Mr Lee Kuan Yew and Mr Lee Hsien Loong have confirmed that they will apply for summary judgment in their lawsuit against Ms Chee Siok Chin and I. Such an act is appalling in two respects:
First, as leaders of Singapore the Lees are showing that they are unwilling to put their claims to public scrutiny. They have made very serious allegations against the defendants and told the world the they stand ready to be cross-examined in the witness box in order that their claims can be tested.
But when we call their bluff and challenge their lawsuit, they now try to hide behind a summary judgment. Such cravenness and flip-flopping cannot be the hallmark of Singapore’s future leadership.
There are questions that need to be asked and issues to be examined. The only way that the matter can be resolved in the public’s mind is for both sides to submit themselves to cross-examination and to present witnesses. Ms Chee Siok Chin and I state again that we are willing to undergo this process. The Lees must not make themselves appear even more foolish than they already have. They need to face us in court like individuals that they claim they are.
Second, summary judgment will make a mockery out of the legal process. Simply put, the Lees have said that they were defamed in The New Democrat article while we have stated that they were not. Should not there be a trial where evidence from both sides can be presented and the truth ascertained in a public and transparent manner?
A summary judgment will render this impossible because the case will be decided in chambers behind closed-doors where Ms Chee and I will not be able to cross-examine the Lees and adduce evidence from crucial witnesses. It is like accusing someone of committing murder but not allowing him to call witnesses and produce evidence in his defence. Is this what we want to see in our legal system? What kind of legal precedence are we setting?
All we are seeking is a fair and open trial. Surely this is not too much to ask. To this end, we are applying for the courts to prevent the Lees from going for summary judgment (see below).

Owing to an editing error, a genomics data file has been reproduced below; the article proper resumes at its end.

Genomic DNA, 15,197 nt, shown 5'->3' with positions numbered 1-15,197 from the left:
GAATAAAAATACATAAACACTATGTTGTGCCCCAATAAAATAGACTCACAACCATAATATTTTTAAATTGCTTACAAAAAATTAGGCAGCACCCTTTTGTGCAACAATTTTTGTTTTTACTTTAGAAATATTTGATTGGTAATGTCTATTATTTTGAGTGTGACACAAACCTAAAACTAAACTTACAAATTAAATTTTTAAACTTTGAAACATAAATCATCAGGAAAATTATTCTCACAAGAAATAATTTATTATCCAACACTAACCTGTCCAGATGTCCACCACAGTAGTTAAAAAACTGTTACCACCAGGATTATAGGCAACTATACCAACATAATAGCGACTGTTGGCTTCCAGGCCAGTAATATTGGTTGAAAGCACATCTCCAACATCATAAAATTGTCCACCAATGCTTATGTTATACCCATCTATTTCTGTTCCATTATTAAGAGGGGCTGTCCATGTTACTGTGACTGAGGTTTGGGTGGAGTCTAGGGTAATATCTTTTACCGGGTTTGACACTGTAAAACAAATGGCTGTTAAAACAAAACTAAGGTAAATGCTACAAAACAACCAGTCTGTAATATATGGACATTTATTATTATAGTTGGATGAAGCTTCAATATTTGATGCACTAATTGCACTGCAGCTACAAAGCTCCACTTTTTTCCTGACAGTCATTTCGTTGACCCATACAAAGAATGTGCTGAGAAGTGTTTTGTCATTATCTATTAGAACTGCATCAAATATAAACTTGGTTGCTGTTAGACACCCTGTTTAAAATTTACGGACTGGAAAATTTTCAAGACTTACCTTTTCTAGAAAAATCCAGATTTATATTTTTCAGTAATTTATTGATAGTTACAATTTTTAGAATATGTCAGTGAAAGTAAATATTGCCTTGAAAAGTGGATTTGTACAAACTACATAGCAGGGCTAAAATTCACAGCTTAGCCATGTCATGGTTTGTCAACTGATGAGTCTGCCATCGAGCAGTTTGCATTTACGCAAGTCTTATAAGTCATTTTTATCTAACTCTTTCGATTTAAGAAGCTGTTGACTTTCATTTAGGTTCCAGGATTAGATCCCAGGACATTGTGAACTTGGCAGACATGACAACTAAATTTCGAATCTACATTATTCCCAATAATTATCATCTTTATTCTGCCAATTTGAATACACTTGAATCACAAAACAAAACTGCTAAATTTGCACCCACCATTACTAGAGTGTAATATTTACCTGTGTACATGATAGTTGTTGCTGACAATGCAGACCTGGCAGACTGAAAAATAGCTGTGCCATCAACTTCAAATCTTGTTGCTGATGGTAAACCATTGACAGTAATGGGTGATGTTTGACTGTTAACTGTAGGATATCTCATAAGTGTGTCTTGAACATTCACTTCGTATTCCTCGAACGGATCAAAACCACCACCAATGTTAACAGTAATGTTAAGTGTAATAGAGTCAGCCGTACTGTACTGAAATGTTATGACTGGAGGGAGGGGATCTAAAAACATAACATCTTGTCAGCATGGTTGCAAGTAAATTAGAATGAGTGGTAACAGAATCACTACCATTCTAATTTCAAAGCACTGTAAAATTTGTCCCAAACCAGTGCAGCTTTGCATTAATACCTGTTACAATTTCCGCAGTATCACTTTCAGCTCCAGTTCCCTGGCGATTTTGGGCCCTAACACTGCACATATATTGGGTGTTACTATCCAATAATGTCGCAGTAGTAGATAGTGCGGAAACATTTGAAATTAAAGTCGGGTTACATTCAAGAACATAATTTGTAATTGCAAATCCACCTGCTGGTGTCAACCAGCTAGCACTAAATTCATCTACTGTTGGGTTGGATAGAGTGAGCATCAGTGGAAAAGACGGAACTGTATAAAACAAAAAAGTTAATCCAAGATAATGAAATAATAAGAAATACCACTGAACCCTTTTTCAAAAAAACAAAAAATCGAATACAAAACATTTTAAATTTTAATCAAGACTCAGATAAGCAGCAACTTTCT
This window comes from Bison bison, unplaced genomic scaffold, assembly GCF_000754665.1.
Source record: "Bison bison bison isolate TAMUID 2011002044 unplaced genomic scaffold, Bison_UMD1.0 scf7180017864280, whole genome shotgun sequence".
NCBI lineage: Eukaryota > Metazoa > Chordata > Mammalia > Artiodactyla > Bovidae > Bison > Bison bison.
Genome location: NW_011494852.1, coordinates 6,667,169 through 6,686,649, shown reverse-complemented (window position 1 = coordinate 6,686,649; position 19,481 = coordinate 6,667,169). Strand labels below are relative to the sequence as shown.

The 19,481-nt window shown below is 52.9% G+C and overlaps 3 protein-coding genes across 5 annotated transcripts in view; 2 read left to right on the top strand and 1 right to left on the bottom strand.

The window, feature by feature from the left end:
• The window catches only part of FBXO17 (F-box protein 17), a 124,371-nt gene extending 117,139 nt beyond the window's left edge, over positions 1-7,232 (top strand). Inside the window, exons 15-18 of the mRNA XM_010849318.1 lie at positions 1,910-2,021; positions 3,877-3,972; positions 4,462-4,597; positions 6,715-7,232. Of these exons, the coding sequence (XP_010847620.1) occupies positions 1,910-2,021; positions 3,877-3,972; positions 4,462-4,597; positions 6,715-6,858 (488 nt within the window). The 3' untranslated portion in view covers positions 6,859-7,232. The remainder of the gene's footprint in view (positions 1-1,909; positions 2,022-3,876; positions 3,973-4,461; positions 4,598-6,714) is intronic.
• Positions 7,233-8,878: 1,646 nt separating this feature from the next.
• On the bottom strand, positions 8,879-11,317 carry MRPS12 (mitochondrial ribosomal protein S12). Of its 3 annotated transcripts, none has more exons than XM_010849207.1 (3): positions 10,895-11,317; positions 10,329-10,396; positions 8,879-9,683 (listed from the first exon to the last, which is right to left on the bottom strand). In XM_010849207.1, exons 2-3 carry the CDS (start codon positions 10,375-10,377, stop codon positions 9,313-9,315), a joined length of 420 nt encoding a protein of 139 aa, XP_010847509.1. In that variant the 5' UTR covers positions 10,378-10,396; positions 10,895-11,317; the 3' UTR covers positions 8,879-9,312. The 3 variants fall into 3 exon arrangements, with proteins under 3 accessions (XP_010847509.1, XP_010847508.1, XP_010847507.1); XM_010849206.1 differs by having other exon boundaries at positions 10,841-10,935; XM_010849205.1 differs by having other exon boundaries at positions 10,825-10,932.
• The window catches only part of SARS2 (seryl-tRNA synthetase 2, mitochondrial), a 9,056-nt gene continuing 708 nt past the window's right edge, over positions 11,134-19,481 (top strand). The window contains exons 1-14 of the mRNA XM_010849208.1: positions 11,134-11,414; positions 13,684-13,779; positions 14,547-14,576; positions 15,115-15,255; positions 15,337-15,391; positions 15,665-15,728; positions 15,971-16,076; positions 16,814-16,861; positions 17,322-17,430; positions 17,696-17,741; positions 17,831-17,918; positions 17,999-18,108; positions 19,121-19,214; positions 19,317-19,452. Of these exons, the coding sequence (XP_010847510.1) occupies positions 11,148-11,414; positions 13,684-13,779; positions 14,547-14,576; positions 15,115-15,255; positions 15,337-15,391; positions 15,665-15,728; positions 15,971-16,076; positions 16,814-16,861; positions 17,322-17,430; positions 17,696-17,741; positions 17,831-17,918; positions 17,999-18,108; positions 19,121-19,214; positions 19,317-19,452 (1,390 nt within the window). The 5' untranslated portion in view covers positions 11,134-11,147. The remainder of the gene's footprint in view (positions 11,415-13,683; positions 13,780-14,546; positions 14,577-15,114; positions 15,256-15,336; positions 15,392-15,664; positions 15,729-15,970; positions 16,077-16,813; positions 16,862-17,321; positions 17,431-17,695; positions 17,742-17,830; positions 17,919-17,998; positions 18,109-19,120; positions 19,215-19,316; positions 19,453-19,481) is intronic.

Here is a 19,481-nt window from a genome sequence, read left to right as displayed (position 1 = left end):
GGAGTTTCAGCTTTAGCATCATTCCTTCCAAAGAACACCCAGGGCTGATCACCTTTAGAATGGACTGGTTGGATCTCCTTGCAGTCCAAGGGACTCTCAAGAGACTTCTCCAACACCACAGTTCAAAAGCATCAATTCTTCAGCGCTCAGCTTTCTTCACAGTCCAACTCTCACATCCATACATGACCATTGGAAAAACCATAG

Chee Soon Juan
Singapore Democratic Party
IN THE HIGH COURT OF THE REPUBLIC OF SINGAPORE
Originating Summons No. )
In the matter of the Constitution of the Republic of Singapore
In the matter of the Supreme Court of Judicature Act (Cap 322) and Rules of Court (Cap 322 Rule 5)
1 CHEE SIOK CHIN
2 CHEE SOON JUAN…Plaintiffs
LET ALL PARTIES concerned attend before the Judge in open court on the day of 2006 am / pm on the hearing of an application by the Plaintiffs for: –
1 A declaration that the repeal of Order 14 Rule 1(2) of the Rules of the
Supreme Court 1970, the text of which is set out hereunder, is a breach of principles of natural justice and/or unconstitutional; and
“Subject to paragraph (3), this Rule applies to every action begun by writ other than one which includes –
(a) a claim by the plaintiff for libel, slander, malicious prosecution, false imprisonment, seduction or breach of promise of marriage; or
(b) a claim by the plaintiff based on an allegation of fraud.”
2 Such other relief and/or remedies as this Honourable Court deems fit.
The grounds of this application are set out in the affidavits of the Plaintiffs, Chee Siok Chin and Chee Soon Juan, filed herein.
Dated this 22nd day of June 2006
Entered No. of 2006
I, Chee Siok Chin/Chee Soon Juan, do hereby solemnly make oath and say as follows:
1 I am the 2nd Defendant in two High Court suits S261/2006/L and S262/2006/Q, and am the Applicant (i.e. Plaintiff) in the present proceedings.
2 The plaintiff for the suit S261/2006/L is the Prime Minister Lee Hsien Loong, and the plaintiff for the suit S262/2006/Q is Minister Mentor Lee Kuan Yew.
3 The two suits S261/2006/L and S262/2006/Q are essentially actions for defamation.
4 I have been informed by my solicitors that the said plaintiffs’ solicitors had at the Pre-Trial Conference, which was held on 14 June 2006, indicated that the said plaintiffs were considering an application for summary judgment in the said suits. They have now confirmed their position that they intend to make an application for summary judgment. I am surprised that the said plaintiffs could proceed with such an application without affording me a right to a trial in open court. I sought the advice of my solicitors in respect of this matter.
5 I have been advised by my solicitors that there had been a legislative amendment of Order 14 Rule 1 of the Rules of Court, and that prior to the said amendment an application for summary judgement was disallowed in defamation actions.
6 in the circumstances, a fundamental right to have a trial in open court in defamation actions, a right which had previously been accorded to all citizens, had been been abrogated by Parliament. This abrogation is a violation of my constitutional rights.
7 Accordingly, I humbly urge this Court to allow order in terms of my application.